TOKYO -- The April start of Japan's school year, which dates back a century, is said to be related to the country's agricultural background.
When Japan pushed modernization during the Meiji Period in the late 19th century, farmers were told to submit their taxes in money and not in rice. But it took time for farmers to turn their fall harvests into money, and made it difficult for bureaucrats to form a state budget by January to start the new year.
And thus the start of the government's fiscal year was set in April, and later in 1921, the start of the school year was also aligned to April.
As the coronavirus pandemic forces long-term school shutdowns, calls are growing to ditch this long tradition and push back the school year to September, to make it in line with the international norm.
Junichi Hamada, a former president of the University of Tokyo, has been a long advocate of a September college start. He is surprised by the sudden shift in sentiment but welcomes a broader debate.
"For both politicians and the public, the question will be how to shape Japan after the coronavirus," Harada told Nikkei. He sees the school-year debate being shaped as part of bold ideas for a post-pandemic Japan.
Hamada's own proposal for moving the matriculation for Japan's top university to the fall, made in 2012, was ultimately scrapped amid internal opposition.
Excerpts from the interview follow.
Q: There are growing calls to switch to starting the academic calendar in the fall.
A: To be honest, it feels rather sudden. I exchanged emails recently with members of the board at the time of our proposal to move admission to the fall. We said that our debate at that time laid the ground work for people's view, which led to talk of fall admissions coming up here and now.
I believe there are two contributing factors.
One is that high schoolers and other children are being denied learning opportunities. Even if we want to solve problems, such as widening achievement gaps and disadvantages for certain children, the current rigid system makes it difficult to do so. People think that taking the plunge and moving to a fall start would enable everything to be solved at once.
The other factor is [the sense] that, as Tokyo Gov. Yuriko Koike and others have said, now -- during the coronavirus crisis -- is the time for change. The sense that we can only do this now. The idea of fall admissions emerged from these two factors.
Q: What do you think is important to do now?
A: It comes down to this: How do we deal with the immediate disadvantages children face?
We should move forward with a variety of steps, such as reorganizing the academic calendar, extending the school year, postponing entrance and qualifying exams, or even providing economic support. If things are still not going well even after exhausting many different measures, then a bold step like fall admissions will be necessary.
Alternatively, while working with more flexibility and considering various measures under the current system, we could find that introducing a fall start -- something we thought was impossible -- could prove less difficult than expected.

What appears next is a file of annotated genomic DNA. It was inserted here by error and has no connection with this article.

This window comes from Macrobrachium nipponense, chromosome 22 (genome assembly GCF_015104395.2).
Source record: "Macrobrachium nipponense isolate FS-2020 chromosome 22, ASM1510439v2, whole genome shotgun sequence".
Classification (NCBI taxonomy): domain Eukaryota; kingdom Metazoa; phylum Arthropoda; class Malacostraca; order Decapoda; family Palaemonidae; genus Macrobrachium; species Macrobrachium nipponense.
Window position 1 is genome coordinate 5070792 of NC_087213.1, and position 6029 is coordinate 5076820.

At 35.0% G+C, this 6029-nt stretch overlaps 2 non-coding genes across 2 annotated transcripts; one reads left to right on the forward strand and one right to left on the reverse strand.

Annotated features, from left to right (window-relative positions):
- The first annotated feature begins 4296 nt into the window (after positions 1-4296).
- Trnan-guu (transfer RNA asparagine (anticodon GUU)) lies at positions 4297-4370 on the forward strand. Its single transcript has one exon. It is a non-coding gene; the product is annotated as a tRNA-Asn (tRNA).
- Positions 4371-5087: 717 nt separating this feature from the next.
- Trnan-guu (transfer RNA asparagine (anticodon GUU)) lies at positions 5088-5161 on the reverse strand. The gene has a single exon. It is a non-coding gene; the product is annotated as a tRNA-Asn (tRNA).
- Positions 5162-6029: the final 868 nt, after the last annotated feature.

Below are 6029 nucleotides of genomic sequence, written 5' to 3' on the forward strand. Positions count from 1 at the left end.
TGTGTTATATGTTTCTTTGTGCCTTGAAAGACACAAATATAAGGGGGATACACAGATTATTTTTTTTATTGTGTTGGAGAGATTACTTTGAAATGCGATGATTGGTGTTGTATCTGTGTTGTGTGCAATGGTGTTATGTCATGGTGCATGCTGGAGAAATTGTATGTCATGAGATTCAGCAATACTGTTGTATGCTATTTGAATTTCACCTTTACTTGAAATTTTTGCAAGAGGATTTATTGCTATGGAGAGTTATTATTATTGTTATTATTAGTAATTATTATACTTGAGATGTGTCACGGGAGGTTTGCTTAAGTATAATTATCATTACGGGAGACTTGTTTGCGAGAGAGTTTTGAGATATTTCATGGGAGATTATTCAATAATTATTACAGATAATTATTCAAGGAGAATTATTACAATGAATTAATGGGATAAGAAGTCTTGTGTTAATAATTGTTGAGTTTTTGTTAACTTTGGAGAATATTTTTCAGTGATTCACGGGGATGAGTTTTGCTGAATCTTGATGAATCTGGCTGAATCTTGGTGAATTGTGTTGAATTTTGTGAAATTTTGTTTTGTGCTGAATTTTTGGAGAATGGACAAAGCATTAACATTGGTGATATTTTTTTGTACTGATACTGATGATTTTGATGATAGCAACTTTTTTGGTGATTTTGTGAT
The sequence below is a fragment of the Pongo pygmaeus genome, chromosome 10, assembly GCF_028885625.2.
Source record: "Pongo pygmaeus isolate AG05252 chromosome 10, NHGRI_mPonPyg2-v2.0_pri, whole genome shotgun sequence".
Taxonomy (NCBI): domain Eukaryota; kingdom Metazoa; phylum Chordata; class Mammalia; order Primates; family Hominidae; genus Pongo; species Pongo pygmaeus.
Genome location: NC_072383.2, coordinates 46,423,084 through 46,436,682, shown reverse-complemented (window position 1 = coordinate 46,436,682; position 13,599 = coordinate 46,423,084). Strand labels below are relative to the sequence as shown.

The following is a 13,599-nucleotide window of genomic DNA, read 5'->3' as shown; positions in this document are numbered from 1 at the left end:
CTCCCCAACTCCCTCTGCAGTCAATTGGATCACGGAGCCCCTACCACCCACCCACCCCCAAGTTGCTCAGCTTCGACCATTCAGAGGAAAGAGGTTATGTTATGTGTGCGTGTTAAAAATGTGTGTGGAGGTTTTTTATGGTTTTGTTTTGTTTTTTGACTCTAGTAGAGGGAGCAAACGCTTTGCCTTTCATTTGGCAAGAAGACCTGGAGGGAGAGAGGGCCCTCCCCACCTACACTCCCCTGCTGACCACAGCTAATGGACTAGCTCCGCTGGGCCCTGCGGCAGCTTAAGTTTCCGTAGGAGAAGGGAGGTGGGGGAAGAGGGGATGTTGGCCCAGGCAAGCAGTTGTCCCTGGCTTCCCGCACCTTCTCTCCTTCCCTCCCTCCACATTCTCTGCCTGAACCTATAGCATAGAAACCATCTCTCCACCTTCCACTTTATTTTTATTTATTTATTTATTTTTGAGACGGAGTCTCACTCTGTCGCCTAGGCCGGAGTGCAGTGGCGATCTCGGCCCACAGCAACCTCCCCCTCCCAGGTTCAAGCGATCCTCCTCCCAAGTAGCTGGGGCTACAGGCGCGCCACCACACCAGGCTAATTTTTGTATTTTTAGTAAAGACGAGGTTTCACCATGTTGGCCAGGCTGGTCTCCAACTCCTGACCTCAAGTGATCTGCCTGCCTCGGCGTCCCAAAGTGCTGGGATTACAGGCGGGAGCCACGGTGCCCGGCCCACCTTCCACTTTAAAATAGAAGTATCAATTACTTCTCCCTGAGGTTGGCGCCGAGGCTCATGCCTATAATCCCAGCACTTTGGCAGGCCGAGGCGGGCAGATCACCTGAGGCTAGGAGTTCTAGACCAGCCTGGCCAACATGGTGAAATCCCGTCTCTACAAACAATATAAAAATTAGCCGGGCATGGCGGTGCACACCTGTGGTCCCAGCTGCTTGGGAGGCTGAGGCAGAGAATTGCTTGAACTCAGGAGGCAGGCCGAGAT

But that is putting the cart before the horse. First, we need wide-ranging discussions starting from the central point of how to support students.
Fall and September admissions must not end up as mere empty slogans.
Q: The University of Tokyo proposal involved a "gap term" between high school graduation in the spring and college admissions in the fall. But some call for a fall start at all levels, including high school and below.
A: I still believe fall admissions should just be for university. Changing everything from preschool up through elementary, junior high and high school all at once would be difficult. The general perception that school starts in the spring still remains, and switching would be costly.
One of the aims of fall admissions is internationalization [by syncing with academic schedules abroad], but that is mainly an issue at the college level. It would be a shame to lose the gap term by switching to a fall start in high school and below.
Q: If the discussion moves forward, there will likely be more people who disagree on the details.
A: Disagreement is certainly reasonable. It's important not to just point out problems, but to discuss how to overcome them.
For both politicians and the public, the question is how to shape Japan after the coronavirus, and how determined we are to take the bold steps necessary to create a new society.
I believe that is why governors are so open to fall admissions. Without that feeling, our society will stagnate.
Q: There seem to be few opinions coming from people in education.
A: For teachers on the ground, I believe that there's a strong sense that the problem is too big for them to speak up about, and that they are instead focusing on concrete things they can do, such as online classes. They probably also feel that because this is a nationwide issue that involves the foundation of how the system is set up, the country as a whole should act.
But universities can be more flexible about accepting students in the fall at their discretion, and I hope they do so voluntarily.